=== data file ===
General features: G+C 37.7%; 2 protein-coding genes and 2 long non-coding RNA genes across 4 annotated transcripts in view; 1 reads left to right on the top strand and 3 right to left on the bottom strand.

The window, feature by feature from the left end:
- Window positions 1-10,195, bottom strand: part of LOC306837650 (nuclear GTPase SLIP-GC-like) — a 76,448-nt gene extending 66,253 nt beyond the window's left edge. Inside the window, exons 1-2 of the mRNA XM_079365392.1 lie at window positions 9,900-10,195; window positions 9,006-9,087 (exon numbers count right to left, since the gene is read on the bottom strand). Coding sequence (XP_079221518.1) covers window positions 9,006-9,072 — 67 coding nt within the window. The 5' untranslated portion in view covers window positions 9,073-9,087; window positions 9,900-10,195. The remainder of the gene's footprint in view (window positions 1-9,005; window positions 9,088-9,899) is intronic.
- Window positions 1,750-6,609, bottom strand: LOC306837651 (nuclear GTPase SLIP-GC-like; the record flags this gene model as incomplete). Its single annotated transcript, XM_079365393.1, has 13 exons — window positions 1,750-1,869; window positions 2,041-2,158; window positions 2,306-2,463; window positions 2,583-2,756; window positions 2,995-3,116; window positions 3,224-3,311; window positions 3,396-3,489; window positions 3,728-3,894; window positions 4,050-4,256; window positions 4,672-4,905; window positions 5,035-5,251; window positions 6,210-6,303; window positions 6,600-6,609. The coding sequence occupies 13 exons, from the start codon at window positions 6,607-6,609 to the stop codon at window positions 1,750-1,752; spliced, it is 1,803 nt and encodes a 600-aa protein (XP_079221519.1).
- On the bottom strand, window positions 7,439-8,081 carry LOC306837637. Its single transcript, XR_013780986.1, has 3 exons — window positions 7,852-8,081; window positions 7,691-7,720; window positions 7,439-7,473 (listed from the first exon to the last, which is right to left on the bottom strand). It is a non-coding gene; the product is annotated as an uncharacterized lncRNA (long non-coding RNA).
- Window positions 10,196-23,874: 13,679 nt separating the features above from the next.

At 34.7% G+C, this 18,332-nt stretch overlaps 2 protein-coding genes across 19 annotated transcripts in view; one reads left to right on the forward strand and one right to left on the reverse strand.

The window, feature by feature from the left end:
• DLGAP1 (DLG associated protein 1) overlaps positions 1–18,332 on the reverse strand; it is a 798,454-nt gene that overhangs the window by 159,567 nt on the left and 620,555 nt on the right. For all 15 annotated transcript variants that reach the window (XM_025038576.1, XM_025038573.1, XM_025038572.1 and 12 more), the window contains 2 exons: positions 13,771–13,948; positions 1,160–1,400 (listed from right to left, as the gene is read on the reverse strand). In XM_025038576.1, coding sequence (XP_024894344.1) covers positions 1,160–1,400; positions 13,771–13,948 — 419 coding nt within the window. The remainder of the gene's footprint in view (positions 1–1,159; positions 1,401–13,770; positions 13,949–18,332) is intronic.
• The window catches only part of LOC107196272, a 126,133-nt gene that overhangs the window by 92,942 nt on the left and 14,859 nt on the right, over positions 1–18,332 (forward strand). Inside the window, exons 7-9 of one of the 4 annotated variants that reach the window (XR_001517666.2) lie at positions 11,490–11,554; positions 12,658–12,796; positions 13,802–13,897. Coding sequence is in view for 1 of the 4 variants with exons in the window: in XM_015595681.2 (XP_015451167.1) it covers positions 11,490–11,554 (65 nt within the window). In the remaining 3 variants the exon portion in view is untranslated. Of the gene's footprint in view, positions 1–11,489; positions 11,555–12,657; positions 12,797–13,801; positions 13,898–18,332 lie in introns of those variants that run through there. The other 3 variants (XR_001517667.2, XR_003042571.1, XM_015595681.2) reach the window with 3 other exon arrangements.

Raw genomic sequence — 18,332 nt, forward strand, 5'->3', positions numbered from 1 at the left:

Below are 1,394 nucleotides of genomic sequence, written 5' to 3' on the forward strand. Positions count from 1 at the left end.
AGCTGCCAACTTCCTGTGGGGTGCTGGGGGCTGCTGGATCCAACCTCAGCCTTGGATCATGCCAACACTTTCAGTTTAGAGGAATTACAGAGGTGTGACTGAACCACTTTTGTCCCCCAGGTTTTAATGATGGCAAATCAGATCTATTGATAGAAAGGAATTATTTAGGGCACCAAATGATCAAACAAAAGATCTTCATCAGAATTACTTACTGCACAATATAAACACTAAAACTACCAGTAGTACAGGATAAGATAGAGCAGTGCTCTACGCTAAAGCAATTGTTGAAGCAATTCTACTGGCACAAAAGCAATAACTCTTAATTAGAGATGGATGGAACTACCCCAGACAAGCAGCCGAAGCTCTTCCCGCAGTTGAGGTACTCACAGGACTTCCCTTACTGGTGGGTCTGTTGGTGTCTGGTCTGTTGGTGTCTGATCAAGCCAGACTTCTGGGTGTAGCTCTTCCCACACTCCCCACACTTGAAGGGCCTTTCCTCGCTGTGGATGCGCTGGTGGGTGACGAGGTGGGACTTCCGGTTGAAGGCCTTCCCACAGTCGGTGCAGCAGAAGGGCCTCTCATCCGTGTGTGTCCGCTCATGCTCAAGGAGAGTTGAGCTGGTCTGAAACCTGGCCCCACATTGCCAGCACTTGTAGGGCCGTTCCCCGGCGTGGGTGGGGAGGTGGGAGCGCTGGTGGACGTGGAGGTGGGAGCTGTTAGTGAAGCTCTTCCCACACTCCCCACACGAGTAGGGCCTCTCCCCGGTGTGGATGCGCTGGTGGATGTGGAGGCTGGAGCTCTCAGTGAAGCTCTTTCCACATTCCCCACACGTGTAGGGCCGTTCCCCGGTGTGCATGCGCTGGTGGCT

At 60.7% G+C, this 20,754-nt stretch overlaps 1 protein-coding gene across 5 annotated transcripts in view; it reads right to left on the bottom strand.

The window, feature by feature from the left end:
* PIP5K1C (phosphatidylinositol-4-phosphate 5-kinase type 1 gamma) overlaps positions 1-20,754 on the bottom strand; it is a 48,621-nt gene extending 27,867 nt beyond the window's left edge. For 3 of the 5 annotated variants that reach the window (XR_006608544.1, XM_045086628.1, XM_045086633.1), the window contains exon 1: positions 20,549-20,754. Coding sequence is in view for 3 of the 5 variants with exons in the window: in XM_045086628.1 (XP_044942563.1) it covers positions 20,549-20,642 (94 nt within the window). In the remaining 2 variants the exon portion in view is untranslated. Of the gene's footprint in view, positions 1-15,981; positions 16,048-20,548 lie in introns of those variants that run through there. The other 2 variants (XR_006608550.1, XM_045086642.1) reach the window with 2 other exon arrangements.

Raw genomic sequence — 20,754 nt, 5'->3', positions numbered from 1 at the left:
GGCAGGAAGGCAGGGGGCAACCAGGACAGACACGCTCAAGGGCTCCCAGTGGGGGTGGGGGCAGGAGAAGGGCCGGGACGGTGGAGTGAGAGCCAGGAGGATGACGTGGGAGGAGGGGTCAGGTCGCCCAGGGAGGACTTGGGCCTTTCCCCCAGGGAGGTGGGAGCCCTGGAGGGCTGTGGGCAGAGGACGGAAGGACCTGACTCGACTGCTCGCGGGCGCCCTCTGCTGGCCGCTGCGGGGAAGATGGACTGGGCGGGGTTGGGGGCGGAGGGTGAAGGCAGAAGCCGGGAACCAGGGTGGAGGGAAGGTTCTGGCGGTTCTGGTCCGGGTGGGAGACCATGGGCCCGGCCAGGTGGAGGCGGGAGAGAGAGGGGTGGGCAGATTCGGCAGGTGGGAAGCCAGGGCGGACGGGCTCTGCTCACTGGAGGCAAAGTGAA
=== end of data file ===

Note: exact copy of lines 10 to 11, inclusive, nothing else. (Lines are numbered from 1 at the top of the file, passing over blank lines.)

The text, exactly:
• The window catches only part of LOC107196272, a 126,133-nt gene that overhangs the window by 92,942 nt on the left and 14,859 nt on the right, over positions 1–18,332 (forward strand). Inside the window, exons 7-9 of one of the 4 annotated variants that reach the window (XR_001517666.2) lie at positions 11,490–11,554; positions 12,658–12,796; positions 13,802–13,897. Coding sequence is in view for 1 of the 4 variants with exons in the window: in XM_015595681.2 (XP_015451167.1) it covers positions 11,490–11,554 (65 nt within the window). In the remaining 3 variants the exon portion in view is untranslated. Of the gene's footprint in view, positions 1–11,489; positions 11,555–12,657; positions 12,797–13,801; positions 13,898–18,332 lie in introns of those variants that run through there. The other 3 variants (XR_001517667.2, XR_003042571.1, XM_015595681.2) reach the window with 3 other exon arrangements.

Raw genomic sequence — 18,332 nt, forward strand, 5'->3', positions numbered from 1 at the left: